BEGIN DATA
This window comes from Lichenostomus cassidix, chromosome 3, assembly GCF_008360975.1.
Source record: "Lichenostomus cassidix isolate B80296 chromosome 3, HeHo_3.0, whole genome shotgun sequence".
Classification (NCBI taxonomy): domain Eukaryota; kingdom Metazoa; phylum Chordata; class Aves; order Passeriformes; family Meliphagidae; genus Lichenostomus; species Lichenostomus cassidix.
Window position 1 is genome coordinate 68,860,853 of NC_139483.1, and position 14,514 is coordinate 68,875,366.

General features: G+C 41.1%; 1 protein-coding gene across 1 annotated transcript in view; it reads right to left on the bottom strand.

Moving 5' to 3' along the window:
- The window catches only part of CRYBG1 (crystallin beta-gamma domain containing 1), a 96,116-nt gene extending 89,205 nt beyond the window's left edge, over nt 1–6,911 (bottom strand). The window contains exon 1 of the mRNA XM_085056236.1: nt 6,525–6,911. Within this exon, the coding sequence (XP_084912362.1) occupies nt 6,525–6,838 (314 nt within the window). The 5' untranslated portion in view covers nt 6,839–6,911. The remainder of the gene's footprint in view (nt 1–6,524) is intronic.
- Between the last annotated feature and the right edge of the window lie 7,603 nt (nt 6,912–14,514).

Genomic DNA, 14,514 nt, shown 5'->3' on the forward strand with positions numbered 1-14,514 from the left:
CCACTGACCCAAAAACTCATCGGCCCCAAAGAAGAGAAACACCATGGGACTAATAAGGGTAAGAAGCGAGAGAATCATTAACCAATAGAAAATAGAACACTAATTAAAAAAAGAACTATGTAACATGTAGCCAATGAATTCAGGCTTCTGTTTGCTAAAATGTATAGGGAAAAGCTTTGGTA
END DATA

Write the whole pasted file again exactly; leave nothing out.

This window comes from Lichenostomus cassidix, chromosome 3, assembly GCF_008360975.1.
Source record: "Lichenostomus cassidix isolate B80296 chromosome 3, HeHo_3.0, whole genome shotgun sequence".
Classification (NCBI taxonomy): domain Eukaryota; kingdom Metazoa; phylum Chordata; class Aves; order Passeriformes; family Meliphagidae; genus Lichenostomus; species Lichenostomus cassidix.
Window position 1 is genome coordinate 68,860,853 of NC_139483.1, and position 14,514 is coordinate 68,875,366.

General features: G+C 41.1%; 1 protein-coding gene across 1 annotated transcript in view; it reads right to left on the bottom strand.

Moving 5' to 3' along the window:
- The window catches only part of CRYBG1 (crystallin beta-gamma domain containing 1), a 96,116-nt gene extending 89,205 nt beyond the window's left edge, over nt 1–6,911 (bottom strand). The window contains exon 1 of the mRNA XM_085056236.1: nt 6,525–6,911. Within this exon, the coding sequence (XP_084912362.1) occupies nt 6,525–6,838 (314 nt within the window). The 5' untranslated portion in view covers nt 6,839–6,911. The remainder of the gene's footprint in view (nt 1–6,524) is intronic.
- Between the last annotated feature and the right edge of the window lie 7,603 nt (nt 6,912–14,514).

Genomic DNA, 14,514 nt, shown 5'->3' on the forward strand with positions numbered 1-14,514 from the left:
CCACTGACCCAAAAACTCATCGGCCCCAAAGAAGAGAAACACCATGGGACTAATAAGGGTAAGAAGCGAGAGAATCATTAACCAATAGAAAATAGAACACTAATTAAAAAAAGAACTATGTAACATGTAGCCAATGAATTCAGGCTTCTGTTTGCTAAAATGTATAGGGAAAAGCTTTGGTA